The Fire TV Stick 4K’s remote is one of its best features. Apart from Bluetooth, the new remote also features infrared, so you can control your TV with it. The new power, volume and mute buttons can not only be used to control your TV, but an attached soundbar as well. I couldn’t test the latter, but the former worked flawlessly for me. Setting up the remote to work with your TV is simple – you just need to follow the steps which will involve pressing the power and volume buttons a few times and you’re good to go. Amazon does a pretty good job detecting the TV you’re using, but even if it picks the wrong brand, you can choose the correct one from the setup menu. I set up the remote on a Sony and TCL TV, and it worked perfectly for both. The good news is that the new remote also works with the regular Fire TV Stick, and can be purchased as a standalone product for Rs 1,999 if you want the added controls.
A frequent complaint I heard from Fire TV Stick users was how fast the remote’s batteries drained. On the new remote, Amazon has upgraded Bluetooth to v5.0 (up from v4.0) and added Bluetooth LE (low energy) as well, which should reduce power consumption. In fact, Amazon says the new remote should last for up to 11 months with alkaline batteries, compared to around 4 months on the older remote.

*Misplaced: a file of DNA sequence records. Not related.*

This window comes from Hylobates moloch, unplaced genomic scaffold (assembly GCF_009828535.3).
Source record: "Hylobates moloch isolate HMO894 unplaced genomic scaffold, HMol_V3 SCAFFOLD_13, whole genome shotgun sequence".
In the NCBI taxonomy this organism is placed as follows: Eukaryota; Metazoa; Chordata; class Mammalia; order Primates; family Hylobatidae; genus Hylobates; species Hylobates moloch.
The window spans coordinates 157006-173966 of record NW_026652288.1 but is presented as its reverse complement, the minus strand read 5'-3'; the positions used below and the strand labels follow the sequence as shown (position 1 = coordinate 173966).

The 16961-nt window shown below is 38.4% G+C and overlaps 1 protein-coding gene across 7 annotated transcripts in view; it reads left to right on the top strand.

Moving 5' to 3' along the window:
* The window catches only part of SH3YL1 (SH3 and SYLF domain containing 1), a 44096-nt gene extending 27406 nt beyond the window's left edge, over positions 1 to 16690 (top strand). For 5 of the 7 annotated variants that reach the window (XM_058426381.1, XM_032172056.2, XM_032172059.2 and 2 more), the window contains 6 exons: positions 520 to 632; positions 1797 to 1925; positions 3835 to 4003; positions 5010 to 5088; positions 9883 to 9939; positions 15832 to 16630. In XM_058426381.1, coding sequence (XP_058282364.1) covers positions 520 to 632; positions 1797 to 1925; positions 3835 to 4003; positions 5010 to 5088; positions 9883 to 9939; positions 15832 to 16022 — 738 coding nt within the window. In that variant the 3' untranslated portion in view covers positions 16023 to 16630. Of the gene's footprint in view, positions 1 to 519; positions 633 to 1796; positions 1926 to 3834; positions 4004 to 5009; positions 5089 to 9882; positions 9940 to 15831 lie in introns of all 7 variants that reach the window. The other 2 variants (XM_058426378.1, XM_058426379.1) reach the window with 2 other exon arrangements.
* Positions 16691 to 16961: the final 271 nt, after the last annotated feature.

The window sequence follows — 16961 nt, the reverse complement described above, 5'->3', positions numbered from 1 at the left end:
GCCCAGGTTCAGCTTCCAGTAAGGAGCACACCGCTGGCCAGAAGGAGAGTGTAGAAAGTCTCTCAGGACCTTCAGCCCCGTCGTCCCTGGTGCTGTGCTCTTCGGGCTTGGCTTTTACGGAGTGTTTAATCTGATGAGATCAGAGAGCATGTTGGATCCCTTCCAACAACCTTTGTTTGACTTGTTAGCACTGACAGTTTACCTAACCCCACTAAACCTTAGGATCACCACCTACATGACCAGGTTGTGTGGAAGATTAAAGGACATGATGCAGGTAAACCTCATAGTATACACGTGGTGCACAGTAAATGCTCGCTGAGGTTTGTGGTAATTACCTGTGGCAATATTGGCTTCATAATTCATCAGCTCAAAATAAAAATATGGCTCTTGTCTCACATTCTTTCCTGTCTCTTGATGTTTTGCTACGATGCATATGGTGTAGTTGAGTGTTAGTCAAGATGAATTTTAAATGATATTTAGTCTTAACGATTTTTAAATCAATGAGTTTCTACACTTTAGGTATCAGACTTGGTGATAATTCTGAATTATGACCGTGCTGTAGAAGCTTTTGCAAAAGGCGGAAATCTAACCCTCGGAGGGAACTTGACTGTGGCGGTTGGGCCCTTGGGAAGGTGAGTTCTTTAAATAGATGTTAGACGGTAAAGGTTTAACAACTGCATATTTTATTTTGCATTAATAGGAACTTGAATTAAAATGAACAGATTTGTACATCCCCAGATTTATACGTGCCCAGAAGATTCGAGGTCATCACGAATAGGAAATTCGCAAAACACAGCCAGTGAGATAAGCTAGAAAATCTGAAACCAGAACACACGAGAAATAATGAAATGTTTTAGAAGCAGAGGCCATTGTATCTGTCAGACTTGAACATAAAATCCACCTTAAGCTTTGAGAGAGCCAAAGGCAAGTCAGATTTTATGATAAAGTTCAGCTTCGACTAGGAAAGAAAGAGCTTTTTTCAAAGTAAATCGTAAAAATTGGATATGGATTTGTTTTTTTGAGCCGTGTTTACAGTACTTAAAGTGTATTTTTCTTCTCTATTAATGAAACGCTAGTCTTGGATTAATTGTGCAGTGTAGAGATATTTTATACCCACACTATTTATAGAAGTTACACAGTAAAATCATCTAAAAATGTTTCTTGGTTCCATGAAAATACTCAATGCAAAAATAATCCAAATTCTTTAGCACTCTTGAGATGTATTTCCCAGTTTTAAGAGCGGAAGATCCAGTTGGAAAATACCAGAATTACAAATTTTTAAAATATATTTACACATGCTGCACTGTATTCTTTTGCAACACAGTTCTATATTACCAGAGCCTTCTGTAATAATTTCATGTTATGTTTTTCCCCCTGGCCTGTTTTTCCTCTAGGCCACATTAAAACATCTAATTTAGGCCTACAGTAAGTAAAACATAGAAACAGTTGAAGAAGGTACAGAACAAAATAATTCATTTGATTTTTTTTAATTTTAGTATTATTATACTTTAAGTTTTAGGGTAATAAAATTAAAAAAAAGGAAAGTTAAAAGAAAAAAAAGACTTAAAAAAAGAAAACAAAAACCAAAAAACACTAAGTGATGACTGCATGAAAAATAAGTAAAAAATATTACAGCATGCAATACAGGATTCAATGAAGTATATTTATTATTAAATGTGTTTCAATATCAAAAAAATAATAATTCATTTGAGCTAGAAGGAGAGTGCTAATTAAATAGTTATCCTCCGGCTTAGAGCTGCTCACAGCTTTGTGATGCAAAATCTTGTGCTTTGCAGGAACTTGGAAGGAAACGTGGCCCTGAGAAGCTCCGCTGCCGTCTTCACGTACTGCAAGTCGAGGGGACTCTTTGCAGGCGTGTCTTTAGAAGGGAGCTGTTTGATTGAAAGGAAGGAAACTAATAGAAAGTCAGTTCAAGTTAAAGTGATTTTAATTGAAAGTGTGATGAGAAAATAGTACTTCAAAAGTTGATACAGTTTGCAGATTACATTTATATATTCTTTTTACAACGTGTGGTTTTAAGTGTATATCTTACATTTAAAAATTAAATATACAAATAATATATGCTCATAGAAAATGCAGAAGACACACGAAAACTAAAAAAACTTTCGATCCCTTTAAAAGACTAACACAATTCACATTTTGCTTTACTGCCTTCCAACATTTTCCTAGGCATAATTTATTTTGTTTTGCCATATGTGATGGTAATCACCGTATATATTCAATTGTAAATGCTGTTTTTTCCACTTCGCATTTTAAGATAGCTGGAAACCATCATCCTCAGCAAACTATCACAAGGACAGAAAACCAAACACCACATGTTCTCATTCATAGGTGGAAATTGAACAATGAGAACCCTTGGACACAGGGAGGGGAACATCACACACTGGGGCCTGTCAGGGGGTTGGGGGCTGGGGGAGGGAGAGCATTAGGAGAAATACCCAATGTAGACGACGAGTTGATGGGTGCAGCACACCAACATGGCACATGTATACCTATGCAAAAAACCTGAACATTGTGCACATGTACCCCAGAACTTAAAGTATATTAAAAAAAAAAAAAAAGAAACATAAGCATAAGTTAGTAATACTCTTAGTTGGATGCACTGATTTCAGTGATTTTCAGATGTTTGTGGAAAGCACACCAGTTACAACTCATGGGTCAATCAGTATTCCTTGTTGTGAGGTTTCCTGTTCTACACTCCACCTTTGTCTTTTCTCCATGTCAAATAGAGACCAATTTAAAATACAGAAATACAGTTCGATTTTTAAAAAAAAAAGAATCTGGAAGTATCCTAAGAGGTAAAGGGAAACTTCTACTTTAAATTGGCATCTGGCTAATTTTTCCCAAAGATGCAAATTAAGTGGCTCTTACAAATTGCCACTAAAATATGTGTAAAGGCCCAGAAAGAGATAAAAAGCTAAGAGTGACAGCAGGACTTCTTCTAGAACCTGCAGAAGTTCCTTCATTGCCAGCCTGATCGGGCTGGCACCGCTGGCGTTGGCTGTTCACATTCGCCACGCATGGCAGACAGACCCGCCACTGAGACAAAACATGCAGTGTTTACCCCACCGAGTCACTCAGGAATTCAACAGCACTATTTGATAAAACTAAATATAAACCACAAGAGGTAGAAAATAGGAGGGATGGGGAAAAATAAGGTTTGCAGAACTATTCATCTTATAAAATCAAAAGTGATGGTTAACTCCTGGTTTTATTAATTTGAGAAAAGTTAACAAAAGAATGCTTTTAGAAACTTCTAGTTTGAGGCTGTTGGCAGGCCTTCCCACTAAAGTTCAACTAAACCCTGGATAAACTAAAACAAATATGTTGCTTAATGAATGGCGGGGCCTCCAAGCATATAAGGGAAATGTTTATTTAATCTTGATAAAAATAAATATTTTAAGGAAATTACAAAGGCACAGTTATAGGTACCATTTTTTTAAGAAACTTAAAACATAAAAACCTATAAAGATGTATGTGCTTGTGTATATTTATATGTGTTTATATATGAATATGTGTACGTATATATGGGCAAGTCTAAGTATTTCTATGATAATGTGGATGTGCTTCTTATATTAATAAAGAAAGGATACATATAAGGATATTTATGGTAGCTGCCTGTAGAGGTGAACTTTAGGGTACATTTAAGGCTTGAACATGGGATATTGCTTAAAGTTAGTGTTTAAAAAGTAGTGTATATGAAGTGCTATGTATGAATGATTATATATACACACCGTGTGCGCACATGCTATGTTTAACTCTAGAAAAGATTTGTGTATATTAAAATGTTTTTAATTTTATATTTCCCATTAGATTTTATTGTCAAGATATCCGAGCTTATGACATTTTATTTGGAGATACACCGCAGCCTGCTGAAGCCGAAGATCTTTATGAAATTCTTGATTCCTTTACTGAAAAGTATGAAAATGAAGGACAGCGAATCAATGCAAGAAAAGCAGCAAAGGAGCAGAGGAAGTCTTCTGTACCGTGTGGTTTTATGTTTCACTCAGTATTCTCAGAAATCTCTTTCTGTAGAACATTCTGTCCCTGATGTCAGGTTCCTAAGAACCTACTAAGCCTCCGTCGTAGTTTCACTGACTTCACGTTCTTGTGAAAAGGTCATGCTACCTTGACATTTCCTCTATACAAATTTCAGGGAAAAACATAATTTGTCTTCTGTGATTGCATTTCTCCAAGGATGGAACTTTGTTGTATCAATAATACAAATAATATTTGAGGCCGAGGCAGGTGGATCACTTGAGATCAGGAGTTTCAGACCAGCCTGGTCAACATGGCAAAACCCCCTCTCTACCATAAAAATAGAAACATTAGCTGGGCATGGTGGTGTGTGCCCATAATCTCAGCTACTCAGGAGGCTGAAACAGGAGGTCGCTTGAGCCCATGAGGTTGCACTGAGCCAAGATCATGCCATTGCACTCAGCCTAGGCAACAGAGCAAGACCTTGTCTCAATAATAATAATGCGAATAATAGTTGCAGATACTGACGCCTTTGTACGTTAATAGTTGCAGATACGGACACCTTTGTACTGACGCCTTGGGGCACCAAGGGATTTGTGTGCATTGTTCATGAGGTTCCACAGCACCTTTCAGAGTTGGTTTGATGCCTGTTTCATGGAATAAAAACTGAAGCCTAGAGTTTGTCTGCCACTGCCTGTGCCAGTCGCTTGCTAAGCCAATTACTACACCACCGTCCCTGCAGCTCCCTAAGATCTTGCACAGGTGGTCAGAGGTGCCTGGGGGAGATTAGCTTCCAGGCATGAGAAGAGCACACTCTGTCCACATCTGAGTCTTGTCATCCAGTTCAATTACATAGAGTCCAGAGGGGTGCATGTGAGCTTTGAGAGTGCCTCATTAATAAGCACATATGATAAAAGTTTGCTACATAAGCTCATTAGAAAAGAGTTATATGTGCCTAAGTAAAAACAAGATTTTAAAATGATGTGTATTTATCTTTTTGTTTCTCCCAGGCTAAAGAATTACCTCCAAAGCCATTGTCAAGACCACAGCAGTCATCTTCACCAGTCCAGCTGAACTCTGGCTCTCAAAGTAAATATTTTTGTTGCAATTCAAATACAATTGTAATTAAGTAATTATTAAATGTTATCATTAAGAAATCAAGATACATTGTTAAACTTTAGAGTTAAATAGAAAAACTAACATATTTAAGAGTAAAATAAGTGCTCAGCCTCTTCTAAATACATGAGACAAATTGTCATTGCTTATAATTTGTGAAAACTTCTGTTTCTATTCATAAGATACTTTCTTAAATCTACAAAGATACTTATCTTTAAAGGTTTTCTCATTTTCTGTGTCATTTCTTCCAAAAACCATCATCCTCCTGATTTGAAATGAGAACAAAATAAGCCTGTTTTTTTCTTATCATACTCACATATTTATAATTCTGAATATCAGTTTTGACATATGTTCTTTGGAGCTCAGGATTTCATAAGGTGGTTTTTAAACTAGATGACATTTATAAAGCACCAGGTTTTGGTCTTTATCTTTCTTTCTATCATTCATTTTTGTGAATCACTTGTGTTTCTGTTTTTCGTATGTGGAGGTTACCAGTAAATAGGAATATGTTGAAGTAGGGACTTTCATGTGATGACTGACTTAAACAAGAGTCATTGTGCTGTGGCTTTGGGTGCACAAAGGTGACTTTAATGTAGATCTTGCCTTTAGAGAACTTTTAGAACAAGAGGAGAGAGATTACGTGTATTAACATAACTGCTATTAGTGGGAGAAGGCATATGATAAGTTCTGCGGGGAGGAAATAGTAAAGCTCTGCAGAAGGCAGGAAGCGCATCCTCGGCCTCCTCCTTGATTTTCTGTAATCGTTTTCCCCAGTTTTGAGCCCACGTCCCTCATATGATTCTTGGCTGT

The voice search on the remote is now integrated with Alexa, and this feature is also available on the older Fire TV Stick remote following a software update. You can use the button to search for content within Prime Video, as well as search for specific apps on the app store. Unfortunately, it can’t search for content within third-party apps like Netflix – a feature which is available in the US. Thanks to Alexa integration, you can also use the remote to ask any question you would on an Echo speaker, and you’ll get results with corresponding visual interfaces. For instance, ask Alexa about the weather and you’ll see the forecast on your TV. Booking a cab via Ola will show you available options for Micro, Mini, Prime, Lux, etc., and give you an additional degree of control by letting you select an option via the remote. You can also use Alexa to pause, rewind or fast-forward a video on Prime Video, and control volume too. If you have an Echo speaker, you can ask Alexa to play a particular movie or show on your Fire TV Stick 4K. Admittedly, I don’t use many of these features very often, but the cross-product integration creates a nice ecosystem if you own other Alexa-enabled devices.
Not only can the Fire TV Stick 4K play Ultra HD content, but it also supports a bunch of other formats including, HDR10, HDR10+ and Dolby Vision. It also supports Dolby Atmos surround sound, provided you have compatible hardware. Here’s a quick primer on the various terms:
HDR10: HDR stands for ‘High Dynamic Range’, and displays content with better detail in darker and brighter areas of a picture. HDR10 is an open HDR standard that’s free for all manufacturers to use. HDR10 content is the easiest to find, with Prime Video, Netflix and YouTube offering various titles.
HDR10+: While HDR10 uses static metadata for an entire video, HDR10+ takes this a step further and adjusts dynamic range frame by frame. HDR10+ is a technology developed by Samsung, but is also free to license. As of now, only select Samsung 4K TVs support HDR10+ on a hardware level. HDR10+ comes with 4,000+ nits of brightness, an improvement over HDR10’s 1,000 nits. HDR10+ content is available only on select Prime Video titles.